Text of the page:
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How can you tell if a financial advert you are reading on Facebook is a scam and you are at risk of losing your money?

The Government recognises that it is a serious problem and on Thursday this week Facebook’s chief technical officer, Mike Schroepfer, is to appear before the Commons Digital, Culture, Media and Sport Committee as part of its enquiry into fake news.  

In the meantime, authorised and properly regulated companies, offering respectable financial products have to demonstrate their credentials and encourage potential customers to carry out some simple checks if they have any doubts.

You might be particularly interested in peer-to-peer lenders because of the high interest rates they offer.  None of them can provide the £85,000 per-person money-back guarantee of the Financial Services Compensation Scheme (FSCS), but they should all be authorised and regulated by the Financial Conduct Authority (FCA).  So, a good first step, to see if they are legitimate, is to go to the FCA website and check the “Financial Services Register.”

https://register.fca.org.uk/

Peer-to-peer FCA registered firms (just like many stocks and shares investment firms) have to warn customers that their money is at risk, but to safeguard their investors’ money they put in place a range of particular approaches.

The very largest British Government-backed peer-to-peer lender, that has invested more than £3 billion globally and earned investors £177 million, for instance, says that not all the businesses that it lends to will be able to pay back their debt and so lenders’ money is at risk, but they manage that by encouraging lenders to invest in a wide range of businesses to ‘diversify’ so that their wins compensate for the loses.  Their investors make money.

One of the leading UK property specialist peer-to-peer lenders, CrowdProperty Ltd, only offers investments in short term (6-24 month) residential development projects that add value by improving a property or site, and then selling it for a profit, being completed by experienced property professionals. Its co-founder, Mike Bristow, says: 

“Investing in property is generally more secure than business investments because they are always against a physical asset – land – that will never net to zero, regardless of ups and downs in the market. But to make money you still have to know what you are doing.  

“Lenders tell us that they keep coming back to us for three big reasons: 

1. The expertise of our board in selecting only the very best and safest projects – which means we have a perfect track record of all our projects paying back lenders their full capital and 8% interest;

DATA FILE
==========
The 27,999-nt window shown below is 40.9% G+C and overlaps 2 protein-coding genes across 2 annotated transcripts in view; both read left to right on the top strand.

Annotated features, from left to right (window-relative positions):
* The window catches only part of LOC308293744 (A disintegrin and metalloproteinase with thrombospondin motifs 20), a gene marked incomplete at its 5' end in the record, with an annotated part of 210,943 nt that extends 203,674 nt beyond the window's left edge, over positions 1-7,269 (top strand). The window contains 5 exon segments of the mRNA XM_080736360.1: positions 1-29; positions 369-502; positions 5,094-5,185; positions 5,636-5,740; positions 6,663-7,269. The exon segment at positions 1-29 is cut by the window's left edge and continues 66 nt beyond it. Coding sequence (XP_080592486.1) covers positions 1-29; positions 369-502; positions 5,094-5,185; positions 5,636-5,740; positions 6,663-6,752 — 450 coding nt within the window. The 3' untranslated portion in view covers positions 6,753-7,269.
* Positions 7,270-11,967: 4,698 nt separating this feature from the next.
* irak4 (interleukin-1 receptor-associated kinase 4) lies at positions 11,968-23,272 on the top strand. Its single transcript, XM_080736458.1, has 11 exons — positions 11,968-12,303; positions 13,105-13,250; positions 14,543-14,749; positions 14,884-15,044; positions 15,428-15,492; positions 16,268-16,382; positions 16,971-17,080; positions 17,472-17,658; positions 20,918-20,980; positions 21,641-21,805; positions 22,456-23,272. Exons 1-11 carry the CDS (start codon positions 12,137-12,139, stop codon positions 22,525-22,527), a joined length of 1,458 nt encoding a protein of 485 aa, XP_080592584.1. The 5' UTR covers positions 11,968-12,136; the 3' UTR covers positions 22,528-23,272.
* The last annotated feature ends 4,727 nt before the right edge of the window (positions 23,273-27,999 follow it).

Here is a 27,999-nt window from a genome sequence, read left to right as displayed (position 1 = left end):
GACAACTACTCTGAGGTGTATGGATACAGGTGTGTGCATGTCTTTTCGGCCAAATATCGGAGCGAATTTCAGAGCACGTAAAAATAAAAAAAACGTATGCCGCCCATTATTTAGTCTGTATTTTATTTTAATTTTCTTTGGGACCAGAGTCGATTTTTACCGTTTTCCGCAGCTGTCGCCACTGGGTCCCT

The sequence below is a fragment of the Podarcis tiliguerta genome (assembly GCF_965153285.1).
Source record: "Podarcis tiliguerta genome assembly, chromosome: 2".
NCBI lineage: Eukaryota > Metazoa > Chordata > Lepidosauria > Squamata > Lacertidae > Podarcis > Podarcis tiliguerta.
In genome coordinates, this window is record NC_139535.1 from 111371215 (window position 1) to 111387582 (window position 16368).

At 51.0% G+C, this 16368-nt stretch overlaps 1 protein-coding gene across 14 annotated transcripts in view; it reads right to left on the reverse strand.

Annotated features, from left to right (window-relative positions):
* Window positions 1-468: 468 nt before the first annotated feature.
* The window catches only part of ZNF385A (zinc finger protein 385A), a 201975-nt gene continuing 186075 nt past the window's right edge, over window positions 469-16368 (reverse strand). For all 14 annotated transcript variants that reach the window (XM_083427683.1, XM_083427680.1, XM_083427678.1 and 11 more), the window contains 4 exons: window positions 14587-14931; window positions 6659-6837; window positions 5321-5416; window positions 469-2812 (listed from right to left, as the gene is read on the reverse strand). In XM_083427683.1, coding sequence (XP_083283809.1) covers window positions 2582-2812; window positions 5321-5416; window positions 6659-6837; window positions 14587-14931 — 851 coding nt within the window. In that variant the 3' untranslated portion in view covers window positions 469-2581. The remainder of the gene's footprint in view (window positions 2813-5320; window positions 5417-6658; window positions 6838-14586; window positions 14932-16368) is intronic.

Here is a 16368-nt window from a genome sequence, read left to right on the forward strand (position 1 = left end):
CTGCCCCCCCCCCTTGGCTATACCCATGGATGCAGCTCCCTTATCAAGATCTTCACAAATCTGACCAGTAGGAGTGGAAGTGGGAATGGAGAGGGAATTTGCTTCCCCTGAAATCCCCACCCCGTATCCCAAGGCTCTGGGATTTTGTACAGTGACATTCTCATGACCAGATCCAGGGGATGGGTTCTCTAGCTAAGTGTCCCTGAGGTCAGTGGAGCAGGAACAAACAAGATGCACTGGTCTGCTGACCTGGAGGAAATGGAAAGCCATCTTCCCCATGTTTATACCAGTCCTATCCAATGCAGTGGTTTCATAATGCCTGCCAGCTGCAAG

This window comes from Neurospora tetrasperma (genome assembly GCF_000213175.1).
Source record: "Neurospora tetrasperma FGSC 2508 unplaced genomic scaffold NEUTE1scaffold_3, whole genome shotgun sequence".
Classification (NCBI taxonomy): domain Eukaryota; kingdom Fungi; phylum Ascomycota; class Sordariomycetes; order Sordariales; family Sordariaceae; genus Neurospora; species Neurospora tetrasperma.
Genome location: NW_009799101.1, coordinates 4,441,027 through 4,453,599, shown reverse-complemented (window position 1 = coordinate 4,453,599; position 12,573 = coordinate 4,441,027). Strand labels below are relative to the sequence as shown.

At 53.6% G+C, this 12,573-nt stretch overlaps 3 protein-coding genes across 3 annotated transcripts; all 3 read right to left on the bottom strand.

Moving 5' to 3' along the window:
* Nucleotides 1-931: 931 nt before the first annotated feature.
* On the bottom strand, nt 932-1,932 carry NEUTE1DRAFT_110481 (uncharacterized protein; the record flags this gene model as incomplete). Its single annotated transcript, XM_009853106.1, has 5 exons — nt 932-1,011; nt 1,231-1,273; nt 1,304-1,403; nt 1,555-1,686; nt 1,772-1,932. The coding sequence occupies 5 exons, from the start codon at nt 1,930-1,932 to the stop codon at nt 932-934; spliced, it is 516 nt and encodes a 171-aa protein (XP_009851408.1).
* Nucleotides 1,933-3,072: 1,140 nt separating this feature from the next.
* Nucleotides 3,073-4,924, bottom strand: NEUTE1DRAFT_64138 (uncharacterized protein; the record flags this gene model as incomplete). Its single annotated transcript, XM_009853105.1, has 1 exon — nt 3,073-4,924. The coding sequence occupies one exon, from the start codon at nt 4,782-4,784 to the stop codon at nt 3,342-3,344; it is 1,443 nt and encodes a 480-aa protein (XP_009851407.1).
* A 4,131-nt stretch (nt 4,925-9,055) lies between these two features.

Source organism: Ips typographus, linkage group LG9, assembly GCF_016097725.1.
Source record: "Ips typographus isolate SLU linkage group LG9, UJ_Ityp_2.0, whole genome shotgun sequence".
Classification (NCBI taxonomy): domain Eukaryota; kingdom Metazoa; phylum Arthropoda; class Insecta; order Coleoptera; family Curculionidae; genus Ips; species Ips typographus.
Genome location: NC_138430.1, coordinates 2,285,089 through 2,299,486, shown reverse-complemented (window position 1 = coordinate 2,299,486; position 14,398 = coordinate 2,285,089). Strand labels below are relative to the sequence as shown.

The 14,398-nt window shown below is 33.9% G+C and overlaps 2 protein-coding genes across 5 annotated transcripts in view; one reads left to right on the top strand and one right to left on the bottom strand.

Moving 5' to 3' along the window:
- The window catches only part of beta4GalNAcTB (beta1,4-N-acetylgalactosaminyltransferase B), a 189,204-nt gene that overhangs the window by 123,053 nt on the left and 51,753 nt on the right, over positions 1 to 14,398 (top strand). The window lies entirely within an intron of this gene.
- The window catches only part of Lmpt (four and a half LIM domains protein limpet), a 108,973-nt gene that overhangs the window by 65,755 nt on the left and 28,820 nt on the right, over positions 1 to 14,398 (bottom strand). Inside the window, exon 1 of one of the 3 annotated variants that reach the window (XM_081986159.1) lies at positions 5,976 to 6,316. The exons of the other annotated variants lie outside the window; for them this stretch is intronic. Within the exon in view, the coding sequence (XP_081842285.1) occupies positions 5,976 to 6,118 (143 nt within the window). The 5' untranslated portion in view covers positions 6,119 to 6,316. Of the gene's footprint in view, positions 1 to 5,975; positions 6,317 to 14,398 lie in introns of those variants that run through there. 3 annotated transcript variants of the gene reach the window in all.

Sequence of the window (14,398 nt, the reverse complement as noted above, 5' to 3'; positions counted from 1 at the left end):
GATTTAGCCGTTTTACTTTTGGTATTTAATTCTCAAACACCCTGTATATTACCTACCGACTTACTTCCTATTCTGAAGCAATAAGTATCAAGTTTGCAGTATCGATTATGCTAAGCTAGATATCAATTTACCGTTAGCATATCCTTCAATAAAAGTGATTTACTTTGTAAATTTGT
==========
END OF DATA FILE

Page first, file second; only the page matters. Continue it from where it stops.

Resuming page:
2. We take “first legal charge” on all the properties subject to the loans - which means we have all the rights that a mortgage company holds and can repossess a property if the worst happens and a developer defaults; 

3. If we repossess a property we have the in-house expertise to continue a project ourselves and recover our lenders’ funds.  

“The big reason we can offer higher returns is because of our efficient cost base. Banks lend savers’ funds out to property projects like ours at generally higher rates than us yet offer savers interest rates that are considerably less than inflation (although savers’ funds are protected by FSCS). That’s largely because banks have large costs bases, including for example their branch networks and legacy IT systems costs. Peer to peer lenders have built more efficient businesses which results in a better deal for borrowers and lenders alike. The Government has recognised this and now encourages peer to peer lender through an ‘Innovative Finance ISA’, making these higher returns also tax free up to someone’s ISA allowance. The peer to peer lending sector in the UK is leading the world changing things for the better – something we should celebrate. 

“Check out our website or give us a call if you would like to find out more.”

Your capital is at risk. No FSCS protection. Past performance is not an indicator of future results. Tax treatment depends on individual circumstances and may change. full risk warning.

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